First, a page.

In the movie he was played by Warwick Davis, who went on to play him in the two Ewok movies. He also starred in another Lucas film, Willow. Wicket was originally supposed to be played by Kenny Baker, but he was sick that day. Baker then played Paploo, the one that stole the speeder bike.

Friday, December 21, 2007

Zuckuss (ESB 1980-82)

Zuckuss’s actual name is 4-LOM, since he is the droid and Zuckuss is the alien bounty hunter. This was mixed up in the original Kenner line (as stated in my last post) but corrected in subsequent lines and literature. The figure has a gun-metal gray finish, but the actual character is more of a navy blue with orange rusty highlights.

Zuckuss came with a rather large blaster rifle, and his body was very similar to C-3PO’s, aside from his insectoid head. He came on ESB and ROTJ cardbacks.

Why should you own this figure? Five reasons:

1. As stated before, you must have all the bounty hunters. This is a coolness imperative.

2. He just looks like a badass with those glaring bug eyes.

3. Droids with guns are cool. Death Star Droid? Not so much.

4. Create your own scene where you finally figure who is the better droid bounty hunter: Zuckuss or IG-88?

5. All your non-geek friends will wonder who in the hell this is. All you geek friends will simply appreciate you for it.


4-LOM (as I will now correctly call him) was built by Industrial Automaton, who ripped off many of its design elements from Cybot Galactica’s 3PO series. 4-LOM’s earliest posting was on a luxury liner working as a cabin steward. Eventually, he came to the conclusion that the best way to protect passenger’s valuables was to take them himself. After modifying his own programming, he made crime more enjoyable, and after falling into the employ of Jabba the Hutt, started work as a bounty hunter.

He partnered with Zuckuss many time on bounties, the two becoming friends. After the Battle of Hoth, the two became Rebels for awhile, but eventually went back to bounty hunting after being almost destroyed by Boba Fett.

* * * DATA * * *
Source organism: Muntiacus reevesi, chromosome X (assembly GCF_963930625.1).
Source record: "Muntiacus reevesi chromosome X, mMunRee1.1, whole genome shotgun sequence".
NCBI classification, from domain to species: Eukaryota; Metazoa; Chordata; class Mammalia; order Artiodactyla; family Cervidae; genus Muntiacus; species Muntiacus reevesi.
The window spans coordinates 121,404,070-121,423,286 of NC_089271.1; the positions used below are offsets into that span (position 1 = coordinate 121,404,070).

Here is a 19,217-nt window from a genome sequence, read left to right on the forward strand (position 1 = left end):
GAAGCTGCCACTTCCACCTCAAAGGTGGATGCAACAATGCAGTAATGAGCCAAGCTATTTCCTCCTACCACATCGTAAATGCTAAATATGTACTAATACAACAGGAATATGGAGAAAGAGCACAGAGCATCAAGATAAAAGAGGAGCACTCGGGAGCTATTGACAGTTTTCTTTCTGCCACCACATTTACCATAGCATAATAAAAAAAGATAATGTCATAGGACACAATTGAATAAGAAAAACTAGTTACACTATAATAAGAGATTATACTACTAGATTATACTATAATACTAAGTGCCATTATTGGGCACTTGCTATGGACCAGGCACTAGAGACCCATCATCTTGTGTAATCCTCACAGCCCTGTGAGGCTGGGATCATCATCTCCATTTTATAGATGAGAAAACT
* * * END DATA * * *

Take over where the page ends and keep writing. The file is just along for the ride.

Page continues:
Thursday, December 20, 2007

4-LOM (ESB 1980-82)

Another bounty hunter! Although they got very little screen time in ESB, bounty hunters are just so damn popular. So popular, that in later years (after the original Kenner line) Hasbro came out with a full bounty hunter pack, even though Boba Fett is really the only one of consequence in the original films.

4-LOM and Zuckuss got their names mixed around in the original line - this has since been corrected in later lines. The one pictured here is actually Zuckuss, an alien. The one premiering tomorrow is the more appropriately named droid, 4-LOM.

This figure came with a unique blaster, and on an ESB and ROTJ card. His "robe" is made of a leathery material that is unlike anything found on other figures. Over that is a vest/backup combo which is part of the alien's survival suit.

Why should you own this figure? Five reasons:

1. How often do you get the chance to own an actual bug-eyed alien?

2. That pleather robe makes me...feel kinda funny.

3. Two words: Bounty. Hunter.

4. Give it up for the shortest bounty hunter out there (excepting the late Boussh).

5. You have to feel sorry for the guy - they got his name wrong.


Zuckuss (as I will correctly call him) was a "findsman" and a native ammonia-breathing Gand. After the arrival of the Empire to his home planet he went off-world and found work as a bounty hunter due to his uncanny ability to find people (he was partially Force-sensitive). He was often forced to wear a containment suit while working in oxygen-based atmospheres, such as Vader's ship. He also was a schizophrenic with multiple-personality disorder, each personality able to speak a different dialect entirely.

Zuckuss eventually teamed with the droid 4-LOM, and they enjoyed a successful hunting career. During the Battle of Hoth, they rescued some Rebels in an attempt to infiltrate the Rebellion and gain access to Han Solo. Zuckuss, however, was in critical shape due to a previous lung injury. The Rebels befriended him, game him new lungs, and he an 4-LOM joined the Rebellion for a time. He later went back to bounty hunting, and eventually landed in a Coruscant jail.

Wednesday, December 19, 2007

Imperial Troop Transport (SW) (vehicle of the mid-week)

The Imperial Troop Transport was the first vehicle to be introduced that was *kind of* not seen in the films. I say *kind of* (love those asterisks!) because the Rebels did use a similar vehicle on both Yavin and Hoth that was briefly seen in SW and ESB. Granted, it's completely plausible that it was a generic vehicle in the Star Wars universe and both sides could have been using these, but Imperial use is never shown in the film.